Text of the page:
shaddack at ns.arachne.cz
Mon Mar 7 12:01:57 PST 2005
FPGAs will have very hard time to be as fast as "dedicated" CPUs,
frequency-wise. The FPGA structures have to be too generic, and are much
bigger than specialized structures of the CPUs, so they have higher
capacity, which limits the maximum achievable switching frequency. The
length of the wiring between the structures together with the lazy speed
of light plays its role as well. However, the FPGA structure allows
parallelizing of processing tasks, which can in some cases neatly beat the
There are FPGAs with on-chip RISC CPU cores, allowing reaping the benefits
of both architectures in a single chip.
On Sat, 5 Mar 2005, Tyler Durden wrote:
> Well, what would you call a network processor? An FPGA or a CPU? I think of it
> as somewhere in between, given credence to the FPGA statement below.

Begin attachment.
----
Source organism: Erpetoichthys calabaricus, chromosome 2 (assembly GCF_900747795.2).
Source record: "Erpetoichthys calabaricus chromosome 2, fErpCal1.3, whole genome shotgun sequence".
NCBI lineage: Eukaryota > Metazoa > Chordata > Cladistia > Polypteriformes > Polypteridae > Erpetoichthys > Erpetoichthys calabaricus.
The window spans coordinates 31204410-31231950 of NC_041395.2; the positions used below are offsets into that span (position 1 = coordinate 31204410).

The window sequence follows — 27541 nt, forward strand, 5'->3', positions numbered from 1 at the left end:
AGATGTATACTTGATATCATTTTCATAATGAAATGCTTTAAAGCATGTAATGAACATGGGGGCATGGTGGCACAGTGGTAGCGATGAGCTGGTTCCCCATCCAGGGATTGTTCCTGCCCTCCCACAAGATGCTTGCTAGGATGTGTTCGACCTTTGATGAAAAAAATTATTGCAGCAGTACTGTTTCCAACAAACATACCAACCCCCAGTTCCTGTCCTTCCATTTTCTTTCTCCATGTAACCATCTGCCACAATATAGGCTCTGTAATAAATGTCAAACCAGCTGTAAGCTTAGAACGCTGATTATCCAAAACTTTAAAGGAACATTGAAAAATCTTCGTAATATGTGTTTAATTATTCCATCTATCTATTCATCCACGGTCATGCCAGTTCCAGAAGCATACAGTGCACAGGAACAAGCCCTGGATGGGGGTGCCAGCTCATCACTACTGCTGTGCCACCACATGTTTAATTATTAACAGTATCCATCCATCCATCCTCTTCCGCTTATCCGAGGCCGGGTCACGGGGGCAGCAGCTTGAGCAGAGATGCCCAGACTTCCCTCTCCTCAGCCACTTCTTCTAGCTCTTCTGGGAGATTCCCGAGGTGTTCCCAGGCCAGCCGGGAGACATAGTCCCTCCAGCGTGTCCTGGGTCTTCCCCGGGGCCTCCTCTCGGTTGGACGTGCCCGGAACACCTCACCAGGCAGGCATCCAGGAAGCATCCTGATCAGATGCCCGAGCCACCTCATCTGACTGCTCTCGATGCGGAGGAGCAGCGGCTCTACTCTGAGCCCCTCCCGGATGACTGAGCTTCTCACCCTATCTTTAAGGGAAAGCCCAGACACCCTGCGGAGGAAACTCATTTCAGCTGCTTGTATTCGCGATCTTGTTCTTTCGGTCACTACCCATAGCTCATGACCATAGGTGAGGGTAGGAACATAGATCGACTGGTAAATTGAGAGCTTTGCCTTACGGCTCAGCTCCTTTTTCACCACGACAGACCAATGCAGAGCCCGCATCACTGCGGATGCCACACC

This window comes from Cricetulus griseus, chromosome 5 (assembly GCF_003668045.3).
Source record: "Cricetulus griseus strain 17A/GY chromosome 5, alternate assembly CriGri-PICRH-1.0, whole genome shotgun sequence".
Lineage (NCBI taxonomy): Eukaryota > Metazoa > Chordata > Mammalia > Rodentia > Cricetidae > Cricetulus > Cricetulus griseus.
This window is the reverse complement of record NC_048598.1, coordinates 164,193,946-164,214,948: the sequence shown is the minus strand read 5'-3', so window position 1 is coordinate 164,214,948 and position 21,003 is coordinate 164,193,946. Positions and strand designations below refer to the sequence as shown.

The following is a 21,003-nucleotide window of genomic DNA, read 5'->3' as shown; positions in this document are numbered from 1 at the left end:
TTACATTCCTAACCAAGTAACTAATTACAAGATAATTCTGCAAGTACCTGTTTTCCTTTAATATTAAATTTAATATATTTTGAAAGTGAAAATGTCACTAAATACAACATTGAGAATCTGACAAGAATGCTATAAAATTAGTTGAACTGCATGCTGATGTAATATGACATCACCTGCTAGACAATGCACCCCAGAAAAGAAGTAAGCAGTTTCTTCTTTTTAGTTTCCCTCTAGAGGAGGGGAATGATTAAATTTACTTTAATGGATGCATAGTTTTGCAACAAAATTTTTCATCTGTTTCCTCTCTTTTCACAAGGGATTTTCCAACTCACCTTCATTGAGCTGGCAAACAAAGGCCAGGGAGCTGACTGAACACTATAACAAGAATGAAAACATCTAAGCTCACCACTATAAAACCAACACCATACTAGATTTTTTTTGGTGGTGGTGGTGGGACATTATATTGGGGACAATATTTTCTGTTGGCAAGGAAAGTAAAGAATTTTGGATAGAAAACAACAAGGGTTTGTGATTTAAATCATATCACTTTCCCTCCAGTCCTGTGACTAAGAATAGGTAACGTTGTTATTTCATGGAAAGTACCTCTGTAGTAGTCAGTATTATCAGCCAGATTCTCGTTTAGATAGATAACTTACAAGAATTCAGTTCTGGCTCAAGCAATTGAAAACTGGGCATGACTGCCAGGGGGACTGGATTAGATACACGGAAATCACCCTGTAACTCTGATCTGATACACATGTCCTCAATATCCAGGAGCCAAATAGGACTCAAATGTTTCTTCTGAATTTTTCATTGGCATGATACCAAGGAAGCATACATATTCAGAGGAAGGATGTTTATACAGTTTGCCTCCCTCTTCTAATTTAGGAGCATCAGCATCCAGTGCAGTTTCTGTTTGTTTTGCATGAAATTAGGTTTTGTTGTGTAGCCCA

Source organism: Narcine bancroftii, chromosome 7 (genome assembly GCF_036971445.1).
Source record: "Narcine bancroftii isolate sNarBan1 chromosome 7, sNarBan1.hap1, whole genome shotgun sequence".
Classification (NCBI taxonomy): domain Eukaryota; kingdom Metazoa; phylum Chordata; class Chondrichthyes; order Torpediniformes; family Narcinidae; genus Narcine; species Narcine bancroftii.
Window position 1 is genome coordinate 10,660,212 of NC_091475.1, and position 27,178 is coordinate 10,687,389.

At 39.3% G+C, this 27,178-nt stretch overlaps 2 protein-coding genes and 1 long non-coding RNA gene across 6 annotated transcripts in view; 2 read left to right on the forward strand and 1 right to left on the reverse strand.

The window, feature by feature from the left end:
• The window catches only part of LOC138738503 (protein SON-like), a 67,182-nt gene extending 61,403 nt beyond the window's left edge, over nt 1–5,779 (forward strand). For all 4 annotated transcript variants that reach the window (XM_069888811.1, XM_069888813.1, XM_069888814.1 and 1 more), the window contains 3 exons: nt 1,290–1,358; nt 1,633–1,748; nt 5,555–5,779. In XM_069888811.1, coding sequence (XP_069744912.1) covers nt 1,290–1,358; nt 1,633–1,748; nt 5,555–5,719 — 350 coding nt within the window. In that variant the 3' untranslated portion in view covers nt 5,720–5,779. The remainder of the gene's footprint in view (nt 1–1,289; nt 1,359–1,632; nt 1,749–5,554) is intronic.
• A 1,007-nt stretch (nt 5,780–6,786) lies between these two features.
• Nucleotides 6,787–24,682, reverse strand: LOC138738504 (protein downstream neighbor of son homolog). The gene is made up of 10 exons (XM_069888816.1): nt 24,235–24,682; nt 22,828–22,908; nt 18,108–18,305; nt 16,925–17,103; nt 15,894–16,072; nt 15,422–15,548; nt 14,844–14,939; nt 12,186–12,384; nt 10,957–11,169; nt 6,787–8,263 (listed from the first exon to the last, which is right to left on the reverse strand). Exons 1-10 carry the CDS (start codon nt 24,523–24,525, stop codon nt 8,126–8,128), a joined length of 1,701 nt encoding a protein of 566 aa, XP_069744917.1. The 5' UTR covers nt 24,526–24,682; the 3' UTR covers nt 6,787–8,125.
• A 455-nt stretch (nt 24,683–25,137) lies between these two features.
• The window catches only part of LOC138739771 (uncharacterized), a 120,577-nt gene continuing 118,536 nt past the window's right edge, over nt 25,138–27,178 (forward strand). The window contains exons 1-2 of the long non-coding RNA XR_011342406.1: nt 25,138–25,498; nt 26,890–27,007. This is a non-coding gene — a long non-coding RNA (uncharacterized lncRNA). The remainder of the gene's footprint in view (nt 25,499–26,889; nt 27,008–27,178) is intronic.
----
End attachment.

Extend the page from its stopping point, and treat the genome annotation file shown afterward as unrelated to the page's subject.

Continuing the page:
> > From: "Major Variola (ret)" <mv at cdc.gov>
> > To: "cypherpunks at al-qaeda.net" <cypherpunks at al-qaeda.net>
> > Subject: Re: SHA1 broken?
> > Date: Sat, 05 Mar 2005 06:51:24 -0800
> > At 09:23 PM 2/19/05 +0000, Dave Howe wrote:
> > > I am unaware of any massive improvement (certainly to the scale of
> > > the comparable improvement in CPUs) in FPGAs, and the ones I looked at
> > a
> > > a few days ago while researching this question seemed to have pretty
> > FPGAs scale with tech the same as CPUs, however CPUs contain a lot
> > more design info (complexity). But FPGAs since '98 have gotten
> > denser (Moore's observation), pioneering Cu wiring, smaller features,
> > etc.
More information about the cypherpunks-legacy